John and Claire Knight purchased homeowner's insurance from Mayflower Insurance Company, through the Morris & Templeton Insurance Agency, Inc., insuring the home that eventually was severely damaged by fire. The policy contained a $179,000 limit to this coverage, subject to a guaranteed building/structure replacement cost amendment. The amendment provided that should the cost of repair or replacement exceed the policy limit, the insurer would pay the actual cost of repair or replacement and up to an additional 70 percent of that repair cost for loss of personal property.
Russell Gilbert, an adjuster with Underwriters Adjusting Company, handled the claim filed by the Knights following the fire. The original estimate for the repairs to the house was $75,118.37. The Knights actually spent a total of $140,875.13 for the repairs and some additional improvements to the house; the cost of the additional improvements was $40,620.32, which the Knights did not claim under the policy. The insurer ultimately paid the Knights the policy limit of $179,000, and denied the $168,310.04 remainder of their claim for loss of personal property.
The Knights commenced this action against the insurer, the insurance agency, the adjuster, and the adjusting company. The trial court's denIal of the motion for summary judgment filed by the adjuster and the adjusting company provides the basis for Case No. A89A2232. The trial court's denial of summary judgment for the insurance agency is the subject of Case No. A89A2233. Case No. A89A2234 concerns the trial court's grant of summary judgment for the insurer. Held:
1. The policy of insurance in the instant case clearly provides for a limit of $179,000 coverage, which the Knights received. The replacement cost amendment was not applicable because the actual cost of repair did not exceed the policy limits. It was undisputed that the Knights never read the insurance policy, through no fault of any other party. Under these circumstances, the trial court properly granted summary judgment for the insurer. The Knights as insureds had the legal duty to examine the policy and observe what coverage was provided. Life Ins. Co. of Va. v. Conley, 181 Ga. App. 152 (351 SE2d 498) (1986)
2. Generally, an insured's claim asserted against an insurance agency for its alleged failure to obtain appropriate coverage is similarly defeated by the insured's failure to examine the policy. Epps v. Nicholson, 187 Ga. App. 246 (370 SE2d 13) (1988)
; Ethridge v. Assoc. Mutuals, 160 Ga. App. 687 (288 SE2d 58) (1981)
. An exception exists where the agent holds himself out as an expert in the field of insurance and who performs such expert services for the insured. Wright Body Works v. Columbus Interstate Ins. Agency, 233 Ga. 268 (210 SE2d 801) (1974)
That exceptional circumstance, however, did not exist in the instant case. The insurance agent viewed the Knights' house and contents, and indicated a value of $100,000 for the house, which was acceptable to the Knights. When the agent explained that usually personal property was insured at one-half the amount of the insured value of the house, the Knights expressed concern that that figure might be too low, and coverage on the personal property was increased to $75,000. (The policy's limit was later increased by $4,000 to offset inflation.) The insurance agent did not provide any expert service in determining the coverage under the policy, and the trial court should have granted summary judgment for the insurance agency. Ethridge v. Assoc. Mutuals, supra.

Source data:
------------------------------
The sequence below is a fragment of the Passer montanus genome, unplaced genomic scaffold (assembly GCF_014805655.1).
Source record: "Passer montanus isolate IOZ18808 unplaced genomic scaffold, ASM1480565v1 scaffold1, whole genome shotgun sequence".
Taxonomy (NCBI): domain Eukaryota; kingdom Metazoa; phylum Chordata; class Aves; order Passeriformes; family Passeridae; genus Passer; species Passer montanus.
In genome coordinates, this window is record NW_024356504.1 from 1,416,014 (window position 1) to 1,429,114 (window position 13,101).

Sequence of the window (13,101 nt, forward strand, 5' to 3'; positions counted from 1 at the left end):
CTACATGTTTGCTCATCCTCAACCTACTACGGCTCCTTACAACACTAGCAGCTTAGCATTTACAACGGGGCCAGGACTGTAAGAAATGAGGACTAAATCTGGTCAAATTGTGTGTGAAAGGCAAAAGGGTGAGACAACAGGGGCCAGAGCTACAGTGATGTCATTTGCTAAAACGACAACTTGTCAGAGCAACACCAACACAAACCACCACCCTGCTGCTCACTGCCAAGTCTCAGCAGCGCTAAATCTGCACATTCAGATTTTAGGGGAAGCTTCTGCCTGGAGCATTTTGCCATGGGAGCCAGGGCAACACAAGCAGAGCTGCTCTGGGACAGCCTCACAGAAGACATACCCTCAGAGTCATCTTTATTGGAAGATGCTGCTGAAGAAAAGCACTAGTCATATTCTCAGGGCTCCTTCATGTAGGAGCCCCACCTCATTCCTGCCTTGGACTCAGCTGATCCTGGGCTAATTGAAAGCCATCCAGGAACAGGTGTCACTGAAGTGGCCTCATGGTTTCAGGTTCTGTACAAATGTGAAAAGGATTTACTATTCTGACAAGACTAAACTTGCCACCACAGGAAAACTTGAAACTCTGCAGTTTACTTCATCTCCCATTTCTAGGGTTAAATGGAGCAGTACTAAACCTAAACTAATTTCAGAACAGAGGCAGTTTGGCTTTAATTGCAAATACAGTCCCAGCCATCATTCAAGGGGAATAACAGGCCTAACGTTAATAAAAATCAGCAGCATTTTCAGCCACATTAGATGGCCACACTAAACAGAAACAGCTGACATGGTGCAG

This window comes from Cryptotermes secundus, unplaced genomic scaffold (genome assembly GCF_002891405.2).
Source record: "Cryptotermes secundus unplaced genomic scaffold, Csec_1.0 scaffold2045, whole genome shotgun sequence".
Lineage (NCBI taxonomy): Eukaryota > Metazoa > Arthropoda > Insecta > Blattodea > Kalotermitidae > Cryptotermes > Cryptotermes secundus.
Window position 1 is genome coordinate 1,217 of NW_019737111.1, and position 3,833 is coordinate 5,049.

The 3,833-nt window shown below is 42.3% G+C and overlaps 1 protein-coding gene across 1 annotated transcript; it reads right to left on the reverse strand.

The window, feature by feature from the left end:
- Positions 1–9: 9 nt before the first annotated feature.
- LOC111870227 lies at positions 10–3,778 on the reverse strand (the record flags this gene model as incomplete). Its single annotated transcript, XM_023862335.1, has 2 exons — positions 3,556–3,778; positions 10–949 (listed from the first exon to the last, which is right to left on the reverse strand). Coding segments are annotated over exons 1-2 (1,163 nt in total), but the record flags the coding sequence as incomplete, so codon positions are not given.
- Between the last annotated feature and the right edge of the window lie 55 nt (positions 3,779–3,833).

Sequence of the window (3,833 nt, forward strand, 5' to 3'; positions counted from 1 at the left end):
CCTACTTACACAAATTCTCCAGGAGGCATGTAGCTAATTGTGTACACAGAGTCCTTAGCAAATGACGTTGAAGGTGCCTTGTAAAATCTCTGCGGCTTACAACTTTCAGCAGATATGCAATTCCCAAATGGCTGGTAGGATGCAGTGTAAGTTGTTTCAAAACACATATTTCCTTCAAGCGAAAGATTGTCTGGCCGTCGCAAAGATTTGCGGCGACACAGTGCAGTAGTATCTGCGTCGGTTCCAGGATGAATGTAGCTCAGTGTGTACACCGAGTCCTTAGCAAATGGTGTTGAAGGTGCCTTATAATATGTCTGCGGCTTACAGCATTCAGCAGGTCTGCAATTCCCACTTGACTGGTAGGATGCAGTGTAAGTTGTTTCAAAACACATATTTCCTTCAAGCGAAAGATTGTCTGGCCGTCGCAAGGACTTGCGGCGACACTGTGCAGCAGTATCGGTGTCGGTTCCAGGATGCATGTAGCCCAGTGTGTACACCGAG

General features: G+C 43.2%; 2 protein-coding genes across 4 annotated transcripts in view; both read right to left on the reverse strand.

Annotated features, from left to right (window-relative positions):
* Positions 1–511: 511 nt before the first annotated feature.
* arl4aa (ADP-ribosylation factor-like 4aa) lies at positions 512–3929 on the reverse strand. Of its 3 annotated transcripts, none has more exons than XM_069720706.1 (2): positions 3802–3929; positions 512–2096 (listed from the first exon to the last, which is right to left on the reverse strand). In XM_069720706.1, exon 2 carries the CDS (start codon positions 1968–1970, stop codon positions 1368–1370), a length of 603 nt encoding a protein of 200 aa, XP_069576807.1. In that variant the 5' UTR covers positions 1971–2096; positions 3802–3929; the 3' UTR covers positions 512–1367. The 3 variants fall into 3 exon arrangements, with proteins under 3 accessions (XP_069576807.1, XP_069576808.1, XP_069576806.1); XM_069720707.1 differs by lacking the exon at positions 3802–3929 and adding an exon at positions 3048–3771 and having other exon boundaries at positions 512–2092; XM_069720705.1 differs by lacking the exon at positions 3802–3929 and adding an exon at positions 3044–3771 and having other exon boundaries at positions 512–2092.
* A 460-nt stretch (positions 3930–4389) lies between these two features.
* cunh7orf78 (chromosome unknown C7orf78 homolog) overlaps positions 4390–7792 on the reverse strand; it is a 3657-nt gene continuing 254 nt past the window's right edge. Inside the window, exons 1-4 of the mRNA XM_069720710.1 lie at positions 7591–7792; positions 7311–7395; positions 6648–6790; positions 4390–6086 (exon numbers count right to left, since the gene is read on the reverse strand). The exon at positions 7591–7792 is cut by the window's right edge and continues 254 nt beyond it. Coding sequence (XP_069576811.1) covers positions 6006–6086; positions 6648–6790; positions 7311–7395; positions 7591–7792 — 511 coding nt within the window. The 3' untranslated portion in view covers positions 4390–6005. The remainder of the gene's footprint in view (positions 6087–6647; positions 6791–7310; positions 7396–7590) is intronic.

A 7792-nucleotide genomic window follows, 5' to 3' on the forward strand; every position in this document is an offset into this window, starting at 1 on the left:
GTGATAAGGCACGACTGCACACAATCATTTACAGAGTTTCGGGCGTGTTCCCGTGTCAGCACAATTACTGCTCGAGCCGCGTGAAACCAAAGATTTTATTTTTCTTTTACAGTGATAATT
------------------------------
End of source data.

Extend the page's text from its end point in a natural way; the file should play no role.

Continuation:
3. The Knights claim that they discarded most of the damaged personal property in the house without attempt to salvage, in reliance upon the adjuster's representation that it would be replaced by the insurer. They contend that had the adjuster made it clear that their claim under the policy was limited to $179,000, they would have made more effort to salvage. The Knights acknowledge that they are unable to establish the salvage value of this personal property that was thrown away.
As discussed above, the responsibility for any misunderstanding or misinformation concerning the limits of coverage under the policy lies with the Knights in this case. Any reliance upon the adjuster's statement that the personal property would be replaced must be considered in light of the Knights' failure to inform themselves of the policy limits. The adjuster had no authority to settle a claim beyond the coverage of the policy, Assurance Co. of America v. Bell, 108 Ga. App. 766
, 776 (134 SE2d 540
) (1963), and the Knights' failure to determine the policy limits and govern themselves accordingly defeats their claim against Gilbert and Underwriters Adjusting Company, for negligent adjustment of their claim under the policy. The trial court should have granted summary judgment for the adjuster and the adjusting company.
Beckmann & Lewis, Leo G. Beckmann, Jr., for Knight.